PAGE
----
and the FSF and GNU are basically just a distraction. the stallman thing doesn't matter, none of it matters, because we'll never have meaningfully free computing in the hands of the many
@tindall idk about that. i think that right now, we don't have meaningfully free computing in the hands of the many because we don't really have meaningful computing at all in the hands of everyone.
personal computers are one of those things, i think, that's going to be a battleground of technical development for a long time yet to come just because of the range of things they enable.
and, well, i think peer-to-peer networking is going to be the next big thing. we just haven't gotten to mass adoption yet, but i'm eyeing blockchain as one of the things that will get the idea enough popular acceptance to really spark the general imagination. there is quite a lot there that could be repurposed.
@carcinopithecus blockchain is not just only bitcoin, nor is it only just tech bros trying to make sick gains in the global north.
the thing that makes bitcoin wasteful, the proof of work trust model along with ever-increasing difficulty, is not an inherent part of any blockchain system. the idea of it being necessarily even about a coin at all is not an inherent part of it either, although it has been a huge driver of use because it's convenient to fund development of other things related.
the way i look at it is as a peer-to-peer distributed data structure, with some cryptographic trust model to verify the integrity of what everyone collectively is storing. there is quite a lot of room to creatively define those terms and the uses of those components.
@KitRedgrave fair enough, i do remember reading that when this stuff first started being A Thing
but i've yet to see any other use for blockchain that wasn't first and foremost someone looking for a use for blockchain rather than anything it clearly did better than the existing alternative
for data verification i literally cannot imagine a situation where a central arbitrator (+ succession plan if that arbitrator is compromised) would not be more efficient overrall
@KitRedgrave practically, the only situations i can imagine where there's so little trust among 3+ parties that they can't ever agree on any third party to arbitrate mere data verification (not any actual decision, just making sure everyone's copy of the data is the same), those parties aren't exactly inclined to share anything in good faith with any of the others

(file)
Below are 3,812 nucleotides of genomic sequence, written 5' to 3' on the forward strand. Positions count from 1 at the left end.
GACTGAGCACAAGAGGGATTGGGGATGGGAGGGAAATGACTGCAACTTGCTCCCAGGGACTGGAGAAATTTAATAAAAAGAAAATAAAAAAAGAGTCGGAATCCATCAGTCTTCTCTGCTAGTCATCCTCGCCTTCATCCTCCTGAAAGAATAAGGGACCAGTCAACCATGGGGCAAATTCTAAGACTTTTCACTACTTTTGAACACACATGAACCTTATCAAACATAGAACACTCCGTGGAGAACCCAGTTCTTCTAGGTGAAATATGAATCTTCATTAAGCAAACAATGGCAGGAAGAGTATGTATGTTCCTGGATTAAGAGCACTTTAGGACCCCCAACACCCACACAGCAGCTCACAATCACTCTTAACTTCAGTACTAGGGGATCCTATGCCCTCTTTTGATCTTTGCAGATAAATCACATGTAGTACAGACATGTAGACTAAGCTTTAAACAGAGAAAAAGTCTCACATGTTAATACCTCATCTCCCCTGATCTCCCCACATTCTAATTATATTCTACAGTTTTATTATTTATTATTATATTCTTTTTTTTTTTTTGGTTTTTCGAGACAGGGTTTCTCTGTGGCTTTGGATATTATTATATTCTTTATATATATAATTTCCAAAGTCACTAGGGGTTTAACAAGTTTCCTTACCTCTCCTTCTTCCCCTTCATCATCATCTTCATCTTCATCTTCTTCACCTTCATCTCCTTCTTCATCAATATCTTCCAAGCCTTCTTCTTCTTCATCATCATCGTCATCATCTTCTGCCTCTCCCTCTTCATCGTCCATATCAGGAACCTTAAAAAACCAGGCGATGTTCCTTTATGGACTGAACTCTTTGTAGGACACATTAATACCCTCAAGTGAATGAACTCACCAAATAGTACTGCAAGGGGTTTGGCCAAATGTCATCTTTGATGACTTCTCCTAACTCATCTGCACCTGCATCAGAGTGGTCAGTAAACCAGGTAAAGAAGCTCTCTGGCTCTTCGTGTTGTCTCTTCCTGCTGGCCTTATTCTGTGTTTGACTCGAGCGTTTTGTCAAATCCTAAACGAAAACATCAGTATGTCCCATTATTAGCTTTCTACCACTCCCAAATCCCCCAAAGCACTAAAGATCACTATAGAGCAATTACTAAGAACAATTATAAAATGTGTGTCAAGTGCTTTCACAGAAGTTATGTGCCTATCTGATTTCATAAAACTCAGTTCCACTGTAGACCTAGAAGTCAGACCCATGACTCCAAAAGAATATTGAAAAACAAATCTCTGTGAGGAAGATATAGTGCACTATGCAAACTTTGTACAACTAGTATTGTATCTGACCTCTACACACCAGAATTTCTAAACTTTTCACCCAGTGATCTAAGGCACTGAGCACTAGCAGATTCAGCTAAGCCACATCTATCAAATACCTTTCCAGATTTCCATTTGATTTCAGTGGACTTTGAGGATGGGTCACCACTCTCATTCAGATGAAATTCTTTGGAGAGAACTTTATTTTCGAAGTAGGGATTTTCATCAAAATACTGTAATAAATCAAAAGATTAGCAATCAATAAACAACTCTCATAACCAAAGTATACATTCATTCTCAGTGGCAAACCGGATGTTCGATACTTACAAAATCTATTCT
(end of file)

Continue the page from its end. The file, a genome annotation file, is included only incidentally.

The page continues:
@carcinopithecus you would be surprised how many decentralized autonomous organizations there are on these platforms, that have proposals and verified votes.
low trust on the infrastructure level and multiple verifications enables you to trust that anything that stands up to that scrutiny is legit, because it would be increasingly harder to cheat.
@KitRedgrave no exaggeration: the notion of a group of equals voting on something tjey had to work together on had completely slipped my mind
been spending way too much time in an environment where every decision is finally decided by either deference to authority or threat of reprisal
@carcinopithecus yeah, that is the thing about blockchain that's really cool. you can encode things like votes, and they're permanent, and if there are things on the blockchain that are tied to that proposal, then the transaction specified in that proposal happens without anyone having to follow up.
@KitRedgrave idk I mean even a feature phone has enough computing power and connectivity to do really cool shit if it weren't ultra locked down
@KitRedgrave and yeah as someone who was heavily into blockchain around the first big Bitcoin boom I'm. Deeply skeptical of it tbh
@tindall i was skeptical too tbh (but i hadn't gotten to it that early), but i have been giving another look at what's out there, and it seems to me that the rampant scams have more or less subsided by now and what is here is stuff that's actually of some use.
it's still pretty early days though.
@tindall yeah perhaps but like...
the thing i wonder about is how our idea of cool shit lines up with most people's. we're a lot more extremely online than most, and i think that unfree computing couldn't have taken off as well as it has if it didn't serve people's needs.
there's a lot of free software to do stuff locally, but it's been historically pretty difficult to sustain platforms to do stuff on a network that has an effect offline.
@KitRedgrave yeah I mean that's the thing right. It does serve people's needs, exactly well enough to get them to buy it over and over but no better
Like a modern family sedan, or a hot dog, or whatever